Biology 342 Fall 2012
Emily Agan, Christina Barrett
Mechanism of Processes in A. luminosa
The gentle glow of Arachnocampa luminosa is an example of bioluminescence, or the production of light by a living creature. Bioluminescence is common in creatures that live in dark places, such as in caves or the bottom of the ocean.
The light these animals produce can be used for many things, including mate attraction, prey attraction, a form of communication.
Though not all organisms that bioluminesce use the same system, the method of producing bioluminescence, for A. luminosa, is a luciferin-luciferase system. Fireflies also use this system at night to communicate and locate a mate, but bacteria utilize a different method, aLux system, to produce light.
In such a process, a luciferin, or light-producing molecule, and a luciferase, an enzyme that assists in the light production, react to sustain and propagate light. Adenosine triphosphate (or ATP) supplies the necessary energy (Rigby, 2011).
In their larval stage, Arachnocampa luminosa produce light from an organ located in their last abdominal segment. These light-producing organs arise from the Malpighian tubules, which are tubules involved in excretion and osmotic regulation (Rigby, 2011).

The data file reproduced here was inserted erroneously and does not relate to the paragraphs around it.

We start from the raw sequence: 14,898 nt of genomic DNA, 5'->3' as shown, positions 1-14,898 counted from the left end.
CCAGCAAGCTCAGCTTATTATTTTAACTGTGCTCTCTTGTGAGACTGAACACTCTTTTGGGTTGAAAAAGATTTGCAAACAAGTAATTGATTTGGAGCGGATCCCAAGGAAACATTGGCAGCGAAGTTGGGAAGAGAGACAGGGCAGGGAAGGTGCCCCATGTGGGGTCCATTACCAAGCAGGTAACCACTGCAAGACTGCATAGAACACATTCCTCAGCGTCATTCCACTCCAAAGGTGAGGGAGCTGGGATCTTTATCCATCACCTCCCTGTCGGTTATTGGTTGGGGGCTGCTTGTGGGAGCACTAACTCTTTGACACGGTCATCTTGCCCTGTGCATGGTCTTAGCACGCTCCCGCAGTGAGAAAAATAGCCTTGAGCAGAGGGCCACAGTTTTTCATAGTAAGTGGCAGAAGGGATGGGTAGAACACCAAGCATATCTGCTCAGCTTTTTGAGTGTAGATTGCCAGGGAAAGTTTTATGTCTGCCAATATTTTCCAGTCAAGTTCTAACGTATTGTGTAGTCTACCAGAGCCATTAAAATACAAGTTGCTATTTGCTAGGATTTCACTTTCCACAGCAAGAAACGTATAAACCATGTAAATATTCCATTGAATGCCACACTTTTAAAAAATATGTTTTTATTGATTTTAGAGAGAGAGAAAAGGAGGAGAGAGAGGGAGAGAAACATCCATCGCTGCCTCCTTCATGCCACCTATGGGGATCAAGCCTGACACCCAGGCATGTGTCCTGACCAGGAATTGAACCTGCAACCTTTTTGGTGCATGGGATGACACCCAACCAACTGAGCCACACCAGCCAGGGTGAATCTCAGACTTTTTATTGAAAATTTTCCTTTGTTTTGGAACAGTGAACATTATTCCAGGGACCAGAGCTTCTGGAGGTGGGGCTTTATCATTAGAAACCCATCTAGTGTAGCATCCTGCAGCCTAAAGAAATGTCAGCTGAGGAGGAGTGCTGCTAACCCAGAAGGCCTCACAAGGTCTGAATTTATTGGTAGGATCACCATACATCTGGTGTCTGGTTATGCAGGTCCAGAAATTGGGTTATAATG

This figure shows the Malpighian tubules, cryptonephridial region and light organ of Arachnocampa flava.
Bioluminescence, for A. luminosa, is a type of feeding strategy. Many animals are naturally attracted to light, and A. luminosa exploits this.
When another cave-dwelling insmct flies toward the light produced by A. luminosa larvae, they are trapped in another of A. luminosa’s deadly features. Aside from the bait of bioluminescence, these glowworms are equipped with deadly lures, which they begin to lower shortly after pupation.
The larvae create their own nests by shaping its own secretions into a long “hallway” which hangs from the cave ceiling, supported by secretions hardened into threads. The lures are part of the nest, a type of fishing line that extends to about 10 cm in length. Along the thread are several sticky drops of mucus. When the larva creates the thread, it secretes a droplet every 15 to 18 seconds, with the first drop being the largest (Stringer 1967).
Once an insect has been caught in the trap, its thrashing distorts the nest shape. This mechanical stimulation , as well as chemical cues secreted by the insect, alerts the glowworm that the contents of the net are edible. The larva will pull the thread back up and bite its prey, killing it quickly. It may suck out the juices, leave the prey for storage, or eat the entire insect.
There are many more complex processes at work in A. luminosa, but some of the most interesting ones are represented here.